As the week progressed, it seemed the hill to be scaled by opponents of the so-called Texas Dream Act seemed only to get steeper.
The Legislature's higher education chairmen talked with the Tribune's Evan Smith on Thursday morning. One — House Higher Education Chairman John Zerwas — flat out said he's a no vote on repealing in-state tuition for undocumented students.
His Senate counterpart, Kel Seliger, was more nuanced but came across as skeptical of the effort to undo the Dream Act, which became law nearly 14 years ago.
Noting that the leaders in the business community are opposed to effort, he added, “What does it accomplish if we take away in-state tuition? These kids aren’t taking places up in schools that other people need.”
Is Seliger a no vote, though?
We know that SB 1819, the bill that would undo the Dream Act, was not placed on the intent calendar Thursday. Senate rules specify that legislation must sit on the intent calendar for two days before it can be considered on the floor.
Today's action leaves SB 1819 one day short of being eligible for being called to the floor.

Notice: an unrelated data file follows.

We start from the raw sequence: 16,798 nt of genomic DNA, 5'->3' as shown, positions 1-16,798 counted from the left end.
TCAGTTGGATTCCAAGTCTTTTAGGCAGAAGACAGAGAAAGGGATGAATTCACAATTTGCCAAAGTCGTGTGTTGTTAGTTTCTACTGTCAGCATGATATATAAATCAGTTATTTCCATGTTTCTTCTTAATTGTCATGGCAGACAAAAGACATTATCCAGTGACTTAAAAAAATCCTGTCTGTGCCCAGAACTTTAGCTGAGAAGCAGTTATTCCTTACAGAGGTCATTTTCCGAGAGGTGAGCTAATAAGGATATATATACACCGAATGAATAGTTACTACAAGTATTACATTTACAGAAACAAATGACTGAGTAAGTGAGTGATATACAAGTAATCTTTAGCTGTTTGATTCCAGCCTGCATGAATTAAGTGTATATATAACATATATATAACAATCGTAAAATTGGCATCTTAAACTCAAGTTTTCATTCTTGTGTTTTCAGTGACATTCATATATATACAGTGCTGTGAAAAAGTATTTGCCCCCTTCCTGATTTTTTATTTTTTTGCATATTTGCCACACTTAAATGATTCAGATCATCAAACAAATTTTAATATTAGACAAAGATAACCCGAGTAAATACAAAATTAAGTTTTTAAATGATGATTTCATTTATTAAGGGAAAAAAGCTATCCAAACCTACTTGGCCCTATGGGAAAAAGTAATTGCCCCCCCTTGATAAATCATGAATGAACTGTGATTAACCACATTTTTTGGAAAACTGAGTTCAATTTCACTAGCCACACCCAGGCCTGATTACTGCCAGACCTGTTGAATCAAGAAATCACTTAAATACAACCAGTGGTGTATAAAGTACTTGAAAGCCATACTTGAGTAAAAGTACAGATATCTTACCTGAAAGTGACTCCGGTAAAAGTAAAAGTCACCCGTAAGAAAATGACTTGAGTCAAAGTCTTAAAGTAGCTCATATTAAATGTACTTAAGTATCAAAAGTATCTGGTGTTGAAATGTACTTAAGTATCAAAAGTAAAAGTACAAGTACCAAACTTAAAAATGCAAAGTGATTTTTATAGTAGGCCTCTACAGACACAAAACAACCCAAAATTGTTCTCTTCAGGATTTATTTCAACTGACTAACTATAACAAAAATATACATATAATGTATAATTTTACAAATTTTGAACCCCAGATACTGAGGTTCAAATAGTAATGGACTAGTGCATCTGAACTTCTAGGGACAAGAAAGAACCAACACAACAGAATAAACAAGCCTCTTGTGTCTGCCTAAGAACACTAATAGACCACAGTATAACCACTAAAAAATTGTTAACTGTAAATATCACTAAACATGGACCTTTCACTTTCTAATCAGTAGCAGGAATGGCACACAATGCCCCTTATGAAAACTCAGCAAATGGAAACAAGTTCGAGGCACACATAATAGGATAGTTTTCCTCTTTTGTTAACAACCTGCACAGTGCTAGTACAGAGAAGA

All this would seem to suggest that another Senator is joining Kevin Eltife, a confirmed no vote on SB 1819, in opposing the legislation. Two Republicans would be enough to deny the bill the three-fifths support needed to consider it on the floor.
The other big conflict between the House and Senate on tax relief showed no signs of abating this week.
Much of this was fueled by statements by Lt. Gov. Dan Patrick, who was showing no give in his position that the Legislature should be cutting property and business taxes.
Earlier this week, Patrick told reporters that “Property tax relief is No. 1 for me.” He followed up a day later with a written statement that read in part, “Let there be no misunderstanding, I agree with Governor Abbott that I too will not support any budget that does not have franchise tax relief. I also will not support any budget that does not have property tax relief, as well.”
For its part, the House isn't showing any signs of giving in.
The House's tax-writing committee on Thursday afternoon passed its tax cut package, which relies on a state sales tax rate reduction as well as cuts in the business franchise tax.
The next step will be for that legislation to be scheduled for floor debate in the House.
The fact that this disagreement could make passing the budget problematic enhances the drama around this particular game of brinksmanship. One possible result is the failure to pass a budget, which would bring on a special session.